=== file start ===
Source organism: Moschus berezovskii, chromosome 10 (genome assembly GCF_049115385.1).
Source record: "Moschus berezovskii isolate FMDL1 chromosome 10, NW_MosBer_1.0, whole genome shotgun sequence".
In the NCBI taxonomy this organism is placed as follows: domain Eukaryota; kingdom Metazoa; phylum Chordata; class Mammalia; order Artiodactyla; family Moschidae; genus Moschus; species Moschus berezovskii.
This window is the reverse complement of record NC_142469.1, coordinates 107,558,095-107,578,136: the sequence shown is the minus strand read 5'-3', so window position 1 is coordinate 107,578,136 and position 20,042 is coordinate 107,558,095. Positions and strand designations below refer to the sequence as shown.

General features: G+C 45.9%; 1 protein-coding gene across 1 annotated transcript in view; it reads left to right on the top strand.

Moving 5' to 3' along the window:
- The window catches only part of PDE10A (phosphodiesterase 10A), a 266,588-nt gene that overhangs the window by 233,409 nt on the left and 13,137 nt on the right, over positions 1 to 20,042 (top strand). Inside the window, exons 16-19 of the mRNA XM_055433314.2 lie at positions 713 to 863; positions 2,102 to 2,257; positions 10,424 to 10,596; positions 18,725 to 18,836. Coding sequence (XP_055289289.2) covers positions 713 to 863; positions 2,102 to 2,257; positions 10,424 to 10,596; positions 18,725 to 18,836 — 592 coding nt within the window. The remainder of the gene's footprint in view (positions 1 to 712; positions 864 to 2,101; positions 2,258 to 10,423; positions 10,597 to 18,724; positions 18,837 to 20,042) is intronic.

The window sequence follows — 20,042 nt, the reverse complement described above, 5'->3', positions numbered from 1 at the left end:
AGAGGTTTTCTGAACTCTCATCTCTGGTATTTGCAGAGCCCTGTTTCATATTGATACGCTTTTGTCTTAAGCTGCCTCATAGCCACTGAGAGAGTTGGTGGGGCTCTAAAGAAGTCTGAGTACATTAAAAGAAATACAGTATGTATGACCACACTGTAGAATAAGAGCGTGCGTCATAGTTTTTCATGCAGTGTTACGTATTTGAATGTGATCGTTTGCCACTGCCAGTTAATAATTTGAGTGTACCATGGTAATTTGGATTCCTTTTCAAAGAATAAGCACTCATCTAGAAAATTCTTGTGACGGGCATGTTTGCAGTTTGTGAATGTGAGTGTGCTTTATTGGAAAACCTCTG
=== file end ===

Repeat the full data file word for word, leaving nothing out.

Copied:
Source organism: Moschus berezovskii, chromosome 10 (genome assembly GCF_049115385.1).
Source record: "Moschus berezovskii isolate FMDL1 chromosome 10, NW_MosBer_1.0, whole genome shotgun sequence".
In the NCBI taxonomy this organism is placed as follows: domain Eukaryota; kingdom Metazoa; phylum Chordata; class Mammalia; order Artiodactyla; family Moschidae; genus Moschus; species Moschus berezovskii.
This window is the reverse complement of record NC_142469.1, coordinates 107,558,095-107,578,136: the sequence shown is the minus strand read 5'-3', so window position 1 is coordinate 107,578,136 and position 20,042 is coordinate 107,558,095. Positions and strand designations below refer to the sequence as shown.

General features: G+C 45.9%; 1 protein-coding gene across 1 annotated transcript in view; it reads left to right on the top strand.

Moving 5' to 3' along the window:
- The window catches only part of PDE10A (phosphodiesterase 10A), a 266,588-nt gene that overhangs the window by 233,409 nt on the left and 13,137 nt on the right, over positions 1 to 20,042 (top strand). Inside the window, exons 16-19 of the mRNA XM_055433314.2 lie at positions 713 to 863; positions 2,102 to 2,257; positions 10,424 to 10,596; positions 18,725 to 18,836. Coding sequence (XP_055289289.2) covers positions 713 to 863; positions 2,102 to 2,257; positions 10,424 to 10,596; positions 18,725 to 18,836 — 592 coding nt within the window. The remainder of the gene's footprint in view (positions 1 to 712; positions 864 to 2,101; positions 2,258 to 10,423; positions 10,597 to 18,724; positions 18,837 to 20,042) is intronic.

The window sequence follows — 20,042 nt, the reverse complement described above, 5'->3', positions numbered from 1 at the left end:
AGAGGTTTTCTGAACTCTCATCTCTGGTATTTGCAGAGCCCTGTTTCATATTGATACGCTTTTGTCTTAAGCTGCCTCATAGCCACTGAGAGAGTTGGTGGGGCTCTAAAGAAGTCTGAGTACATTAAAAGAAATACAGTATGTATGACCACACTGTAGAATAAGAGCGTGCGTCATAGTTTTTCATGCAGTGTTACGTATTTGAATGTGATCGTTTGCCACTGCCAGTTAATAATTTGAGTGTACCATGGTAATTTGGATTCCTTTTCAAAGAATAAGCACTCATCTAGAAAATTCTTGTGACGGGCATGTTTGCAGTTTGTGAATGTGAGTGTGCTTTATTGGAAAACCTCTG